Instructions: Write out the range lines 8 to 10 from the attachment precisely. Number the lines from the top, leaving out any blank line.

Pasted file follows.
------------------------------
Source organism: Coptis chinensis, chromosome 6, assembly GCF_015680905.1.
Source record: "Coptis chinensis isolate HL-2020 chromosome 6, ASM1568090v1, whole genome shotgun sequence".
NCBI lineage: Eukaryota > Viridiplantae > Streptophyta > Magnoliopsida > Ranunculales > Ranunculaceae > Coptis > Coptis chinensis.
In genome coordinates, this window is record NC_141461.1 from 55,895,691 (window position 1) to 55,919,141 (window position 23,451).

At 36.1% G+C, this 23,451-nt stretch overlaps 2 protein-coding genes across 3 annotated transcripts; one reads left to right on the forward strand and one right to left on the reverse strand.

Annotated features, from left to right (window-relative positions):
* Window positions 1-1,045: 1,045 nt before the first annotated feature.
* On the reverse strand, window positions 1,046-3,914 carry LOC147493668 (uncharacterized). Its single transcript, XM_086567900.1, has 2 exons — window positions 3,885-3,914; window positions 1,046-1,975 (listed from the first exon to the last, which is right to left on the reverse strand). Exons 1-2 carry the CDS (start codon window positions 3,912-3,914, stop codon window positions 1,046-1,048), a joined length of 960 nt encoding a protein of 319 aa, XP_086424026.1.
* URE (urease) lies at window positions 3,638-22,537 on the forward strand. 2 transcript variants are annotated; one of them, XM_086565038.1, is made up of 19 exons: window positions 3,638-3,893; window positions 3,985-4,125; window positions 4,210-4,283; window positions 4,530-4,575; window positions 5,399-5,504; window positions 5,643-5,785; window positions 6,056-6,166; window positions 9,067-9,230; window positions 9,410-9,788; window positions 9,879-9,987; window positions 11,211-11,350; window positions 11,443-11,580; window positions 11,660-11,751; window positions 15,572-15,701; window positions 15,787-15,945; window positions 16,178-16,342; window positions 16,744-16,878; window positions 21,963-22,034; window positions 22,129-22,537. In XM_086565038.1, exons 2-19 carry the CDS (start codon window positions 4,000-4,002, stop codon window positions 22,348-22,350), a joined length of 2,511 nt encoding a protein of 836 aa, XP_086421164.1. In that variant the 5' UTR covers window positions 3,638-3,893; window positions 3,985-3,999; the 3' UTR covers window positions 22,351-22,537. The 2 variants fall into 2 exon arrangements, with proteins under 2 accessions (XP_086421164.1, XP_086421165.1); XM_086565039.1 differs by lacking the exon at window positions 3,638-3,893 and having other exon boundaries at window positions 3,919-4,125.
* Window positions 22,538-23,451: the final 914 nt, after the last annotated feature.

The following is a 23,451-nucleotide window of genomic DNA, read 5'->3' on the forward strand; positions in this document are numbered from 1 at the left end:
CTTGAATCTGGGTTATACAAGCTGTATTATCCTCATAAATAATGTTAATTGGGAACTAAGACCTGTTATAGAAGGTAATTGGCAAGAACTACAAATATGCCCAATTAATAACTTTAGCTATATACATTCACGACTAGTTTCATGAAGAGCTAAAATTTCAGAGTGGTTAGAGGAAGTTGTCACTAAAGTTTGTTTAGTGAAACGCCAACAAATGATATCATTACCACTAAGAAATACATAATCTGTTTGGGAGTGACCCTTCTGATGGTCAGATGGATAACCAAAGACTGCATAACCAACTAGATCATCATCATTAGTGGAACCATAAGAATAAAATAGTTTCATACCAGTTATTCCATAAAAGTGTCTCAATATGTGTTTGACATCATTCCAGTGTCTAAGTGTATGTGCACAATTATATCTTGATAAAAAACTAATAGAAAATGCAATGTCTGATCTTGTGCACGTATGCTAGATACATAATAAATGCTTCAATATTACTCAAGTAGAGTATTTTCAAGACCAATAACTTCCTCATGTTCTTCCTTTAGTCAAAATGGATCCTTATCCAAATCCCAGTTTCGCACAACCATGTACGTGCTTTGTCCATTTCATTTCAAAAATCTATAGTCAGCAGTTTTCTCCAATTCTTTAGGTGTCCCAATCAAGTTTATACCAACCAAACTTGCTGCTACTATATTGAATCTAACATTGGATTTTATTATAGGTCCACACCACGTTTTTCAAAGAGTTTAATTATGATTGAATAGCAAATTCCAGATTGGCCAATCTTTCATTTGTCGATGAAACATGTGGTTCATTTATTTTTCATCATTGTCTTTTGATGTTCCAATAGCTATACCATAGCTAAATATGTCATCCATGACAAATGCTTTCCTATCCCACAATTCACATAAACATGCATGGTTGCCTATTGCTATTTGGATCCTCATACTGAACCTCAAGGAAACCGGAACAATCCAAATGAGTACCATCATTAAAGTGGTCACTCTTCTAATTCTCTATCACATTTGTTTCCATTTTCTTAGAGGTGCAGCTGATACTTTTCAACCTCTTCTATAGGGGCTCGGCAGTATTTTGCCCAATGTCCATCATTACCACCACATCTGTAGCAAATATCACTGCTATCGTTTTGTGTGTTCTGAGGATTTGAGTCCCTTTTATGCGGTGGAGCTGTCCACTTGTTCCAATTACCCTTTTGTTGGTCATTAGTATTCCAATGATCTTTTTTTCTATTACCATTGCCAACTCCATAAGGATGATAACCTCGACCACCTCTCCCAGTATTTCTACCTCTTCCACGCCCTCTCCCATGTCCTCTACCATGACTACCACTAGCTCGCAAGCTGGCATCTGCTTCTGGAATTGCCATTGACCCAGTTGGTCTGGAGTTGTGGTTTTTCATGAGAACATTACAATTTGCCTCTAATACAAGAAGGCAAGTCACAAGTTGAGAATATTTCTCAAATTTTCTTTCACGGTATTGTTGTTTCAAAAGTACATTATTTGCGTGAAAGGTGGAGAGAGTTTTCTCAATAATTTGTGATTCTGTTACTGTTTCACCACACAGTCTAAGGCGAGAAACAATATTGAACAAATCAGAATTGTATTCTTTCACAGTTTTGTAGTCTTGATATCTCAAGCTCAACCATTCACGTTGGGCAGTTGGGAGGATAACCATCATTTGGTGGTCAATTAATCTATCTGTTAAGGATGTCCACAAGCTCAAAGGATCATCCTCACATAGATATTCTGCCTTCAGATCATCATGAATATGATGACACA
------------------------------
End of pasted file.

* On the reverse strand, window positions 1,046-3,914 carry LOC147493668 (uncharacterized). Its single transcript, XM_086567900.1, has 2 exons — window positions 3,885-3,914; window positions 1,046-1,975 (listed from the first exon to the last, which is right to left on the reverse strand). Exons 1-2 carry the CDS (start codon window positions 3,912-3,914, stop codon window positions 1,046-1,048), a joined length of 960 nt encoding a protein of 319 aa, XP_086424026.1.
* URE (urease) lies at window positions 3,638-22,537 on the forward strand. 2 transcript variants are annotated; one of them, XM_086565038.1, is made up of 19 exons: window positions 3,638-3,893; window positions 3,985-4,125; window positions 4,210-4,283; window positions 4,530-4,575; window positions 5,399-5,504; window positions 5,643-5,785; window positions 6,056-6,166; window positions 9,067-9,230; window positions 9,410-9,788; window positions 9,879-9,987; window positions 11,211-11,350; window positions 11,443-11,580; window positions 11,660-11,751; window positions 15,572-15,701; window positions 15,787-15,945; window positions 16,178-16,342; window positions 16,744-16,878; window positions 21,963-22,034; window positions 22,129-22,537. In XM_086565038.1, exons 2-19 carry the CDS (start codon window positions 4,000-4,002, stop codon window positions 22,348-22,350), a joined length of 2,511 nt encoding a protein of 836 aa, XP_086421164.1. In that variant the 5' UTR covers window positions 3,638-3,893; window positions 3,985-3,999; the 3' UTR covers window positions 22,351-22,537. The 2 variants fall into 2 exon arrangements, with proteins under 2 accessions (XP_086421164.1, XP_086421165.1); XM_086565039.1 differs by lacking the exon at window positions 3,638-3,893 and having other exon boundaries at window positions 3,919-4,125.
* Window positions 22,538-23,451: the final 914 nt, after the last annotated feature.